A draft final statement at a European Union summit on Friday set a binding target of 20 percent of renewable sources in EU energy consumption by 2020 in an ambitious strategy to fight climate change.
The compromise circulated by EU president Germany offered flexibility on how the 27 member states contribute to the common pan-European goal for renewables such as solar, wind and hydro-electric power.
The wording appeared aimed to win over states reliant on nuclear energy, led by France, or coal, such as Poland, or small countries with few energy resources, such as Cyprus and Malta, by adding references to the national energy mix.
“Differentiated national overall targets” for renewables should be set “with due regard to a fair and adequate allocation taking account of different national starting points,” it said.
German Chancellor Angela Merkel was hoping to clinch a deal on a long-term strategy integrating energy and climate change to pressure the United States and other industrialised and emerging nations to follow the EU lead in combating global warming.
On Thursday, the 27 leaders committed themselves to an ambitious target of reducing EU greenhouse gas emissions, blamed for heating the planet, by 20 percent by 2020 and offered to go to 30 percent if other nations follow suit.
The draft statement, seen by Reuters, also set a 10 percent minimum target for biofuels in transport to be introduced by 2020 in a cost-efficient way.
In an attempt to balance pro- and anti-nuclear states, the draft added wording on the contribution of nuclear energy “in meeting growing concerns about safety of energy supply and CO2 emissions reductions while ensuring that nuclear safety and security are paramount in the decision-making process”.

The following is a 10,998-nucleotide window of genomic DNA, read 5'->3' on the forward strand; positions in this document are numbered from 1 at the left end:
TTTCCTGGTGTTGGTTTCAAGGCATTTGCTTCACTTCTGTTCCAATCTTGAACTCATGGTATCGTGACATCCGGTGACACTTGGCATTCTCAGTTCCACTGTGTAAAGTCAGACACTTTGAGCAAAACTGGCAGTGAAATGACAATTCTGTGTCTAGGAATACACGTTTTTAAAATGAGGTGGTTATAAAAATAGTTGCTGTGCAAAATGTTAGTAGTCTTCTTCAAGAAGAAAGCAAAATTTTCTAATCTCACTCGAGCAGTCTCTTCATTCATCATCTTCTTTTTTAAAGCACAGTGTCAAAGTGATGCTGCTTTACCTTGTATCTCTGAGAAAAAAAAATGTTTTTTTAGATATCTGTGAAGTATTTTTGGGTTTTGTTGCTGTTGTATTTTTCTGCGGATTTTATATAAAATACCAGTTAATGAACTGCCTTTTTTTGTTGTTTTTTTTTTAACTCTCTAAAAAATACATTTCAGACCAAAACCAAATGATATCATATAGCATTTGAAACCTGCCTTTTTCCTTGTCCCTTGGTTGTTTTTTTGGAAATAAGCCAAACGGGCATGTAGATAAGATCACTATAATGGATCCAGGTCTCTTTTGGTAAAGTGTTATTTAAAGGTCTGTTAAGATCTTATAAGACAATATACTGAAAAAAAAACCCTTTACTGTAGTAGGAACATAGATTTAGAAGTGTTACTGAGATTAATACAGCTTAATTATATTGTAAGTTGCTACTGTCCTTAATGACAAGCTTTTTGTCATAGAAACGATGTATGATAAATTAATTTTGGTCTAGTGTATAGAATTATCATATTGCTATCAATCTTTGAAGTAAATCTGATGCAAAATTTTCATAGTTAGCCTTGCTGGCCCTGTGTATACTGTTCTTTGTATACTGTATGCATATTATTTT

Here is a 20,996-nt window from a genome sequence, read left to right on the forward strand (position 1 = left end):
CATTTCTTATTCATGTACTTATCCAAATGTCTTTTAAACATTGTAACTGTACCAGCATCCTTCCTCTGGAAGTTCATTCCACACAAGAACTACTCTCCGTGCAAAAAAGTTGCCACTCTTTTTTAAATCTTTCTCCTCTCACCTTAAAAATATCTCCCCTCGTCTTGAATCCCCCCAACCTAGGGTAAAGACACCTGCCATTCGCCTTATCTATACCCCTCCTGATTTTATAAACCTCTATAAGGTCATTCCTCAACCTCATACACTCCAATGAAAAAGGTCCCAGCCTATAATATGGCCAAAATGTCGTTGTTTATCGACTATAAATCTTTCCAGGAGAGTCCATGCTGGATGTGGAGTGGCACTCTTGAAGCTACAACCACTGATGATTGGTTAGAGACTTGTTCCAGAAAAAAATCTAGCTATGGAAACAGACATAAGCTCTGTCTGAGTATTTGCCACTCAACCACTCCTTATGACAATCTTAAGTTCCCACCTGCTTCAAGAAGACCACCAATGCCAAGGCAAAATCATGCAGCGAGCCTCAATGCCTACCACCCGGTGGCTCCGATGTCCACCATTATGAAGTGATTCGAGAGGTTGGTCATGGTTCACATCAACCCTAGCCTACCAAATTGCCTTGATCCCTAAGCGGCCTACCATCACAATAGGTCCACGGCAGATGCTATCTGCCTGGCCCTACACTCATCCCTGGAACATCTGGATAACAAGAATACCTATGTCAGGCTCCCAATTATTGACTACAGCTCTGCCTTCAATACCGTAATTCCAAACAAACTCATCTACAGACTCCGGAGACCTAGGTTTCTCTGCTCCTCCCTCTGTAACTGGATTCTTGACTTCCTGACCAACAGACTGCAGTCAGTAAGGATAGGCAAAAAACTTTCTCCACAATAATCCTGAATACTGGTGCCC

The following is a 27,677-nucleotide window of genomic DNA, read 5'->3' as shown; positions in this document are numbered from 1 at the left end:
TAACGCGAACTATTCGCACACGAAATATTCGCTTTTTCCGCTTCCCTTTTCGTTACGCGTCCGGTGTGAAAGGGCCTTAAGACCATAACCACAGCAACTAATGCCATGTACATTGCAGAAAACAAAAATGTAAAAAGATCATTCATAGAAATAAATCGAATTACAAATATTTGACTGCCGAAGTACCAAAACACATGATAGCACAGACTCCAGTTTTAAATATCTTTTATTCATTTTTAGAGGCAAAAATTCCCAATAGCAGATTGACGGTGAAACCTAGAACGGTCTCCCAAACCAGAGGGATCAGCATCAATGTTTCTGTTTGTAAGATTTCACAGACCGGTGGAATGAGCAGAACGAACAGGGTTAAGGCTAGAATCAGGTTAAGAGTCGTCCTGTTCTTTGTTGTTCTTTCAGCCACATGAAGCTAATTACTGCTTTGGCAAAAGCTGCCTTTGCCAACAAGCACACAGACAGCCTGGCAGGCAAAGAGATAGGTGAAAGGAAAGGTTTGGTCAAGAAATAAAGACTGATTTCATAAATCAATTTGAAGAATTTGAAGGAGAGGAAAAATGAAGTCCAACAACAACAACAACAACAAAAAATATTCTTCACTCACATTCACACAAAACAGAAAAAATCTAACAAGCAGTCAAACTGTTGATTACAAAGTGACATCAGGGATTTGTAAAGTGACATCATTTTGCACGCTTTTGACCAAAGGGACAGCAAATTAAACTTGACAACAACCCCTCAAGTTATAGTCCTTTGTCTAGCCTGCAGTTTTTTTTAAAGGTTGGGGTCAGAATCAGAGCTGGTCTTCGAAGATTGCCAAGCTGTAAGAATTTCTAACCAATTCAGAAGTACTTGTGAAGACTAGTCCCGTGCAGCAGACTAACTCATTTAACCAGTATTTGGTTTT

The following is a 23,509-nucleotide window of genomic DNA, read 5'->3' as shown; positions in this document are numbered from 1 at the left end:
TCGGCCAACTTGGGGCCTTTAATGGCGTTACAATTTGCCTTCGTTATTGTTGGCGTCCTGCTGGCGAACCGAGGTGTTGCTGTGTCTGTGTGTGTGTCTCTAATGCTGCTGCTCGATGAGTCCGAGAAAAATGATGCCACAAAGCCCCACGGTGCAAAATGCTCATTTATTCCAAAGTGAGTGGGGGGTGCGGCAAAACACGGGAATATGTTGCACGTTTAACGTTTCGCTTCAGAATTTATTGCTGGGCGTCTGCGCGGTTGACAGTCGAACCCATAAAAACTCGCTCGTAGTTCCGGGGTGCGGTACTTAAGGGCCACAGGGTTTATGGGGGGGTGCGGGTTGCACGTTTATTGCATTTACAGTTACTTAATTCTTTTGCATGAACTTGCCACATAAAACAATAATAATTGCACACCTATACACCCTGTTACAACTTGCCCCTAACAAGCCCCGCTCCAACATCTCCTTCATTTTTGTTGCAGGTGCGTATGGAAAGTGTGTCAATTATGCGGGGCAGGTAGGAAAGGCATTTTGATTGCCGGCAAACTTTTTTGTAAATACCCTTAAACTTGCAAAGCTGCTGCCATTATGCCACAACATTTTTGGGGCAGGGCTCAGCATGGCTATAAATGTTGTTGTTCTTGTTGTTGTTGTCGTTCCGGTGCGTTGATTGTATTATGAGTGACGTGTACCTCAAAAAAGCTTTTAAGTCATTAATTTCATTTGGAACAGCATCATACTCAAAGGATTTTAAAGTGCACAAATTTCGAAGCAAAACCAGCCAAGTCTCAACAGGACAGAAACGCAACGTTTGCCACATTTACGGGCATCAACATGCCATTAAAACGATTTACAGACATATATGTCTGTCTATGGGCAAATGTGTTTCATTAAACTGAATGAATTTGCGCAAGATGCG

Leaders came close to a deal on renewables on Thursday but several countries sought assurances that their special circumstances and financial limits would be taken into account when sharing the burden of meeting an EU-wide target.
Merkel told a midnight news conference the strategy “will put us in a position to show the international community that Europe is playing a pioneering role”.
But she was cautious, saying that while she was hopeful of a compromise on Friday, further negotiations would be needed.
Polish President Lech Kaczynski said: “”Poland is ready to accept binding targets as long as they are the European average and specific conditions of various countries are taken into account.”
French President Jacques Chirac accepted a binding target but told fellow leaders nuclear power must also play a role in Europe’s drive to cut greenhouse gas emissions.
Merkel said nuclear power was not a renewable energy form but could help to reduce overall carbon dioxide emissions.
Several EU states are fundamentally opposed to using nuclear power or, like Germany, in the process of phasing it out.
As this year’s chairman of the Group of Eight leading industrialised nations, Merkel wants the EU to set the agenda on the environment.
Renewables currently account for less than 7 percent of the EU energy mix and the bloc is falling short of its targets both for low-carbon energy and to cut carbon dioxide emissions.
The summit outcome will form the basis of the EU’s position in international talks to find a replacement to the U.N. Kyoto Protocol, which expires in 2012.
Environmentalists want the bloc to go further in its efforts to fight climate change but European business is concerned it will foot the bill by losing competitiveness to dirtier but cheaper foreign rivals.
The European Commission has proposed that big utility groups be forced to sell or separate their generation businesses and distribution grids in a process known as “ownership unbundling”, but Merkel said she did not expect such an agreement.
The draft statement said the EU agreed on the need for “effective separation of supply and production activities from network operations” but made no reference to breaking up energy giants such as Germany’s E.ON and RWE and Gaz de France and EdF.
By Ingrid Melander and Paul Taylor
9 March 2007
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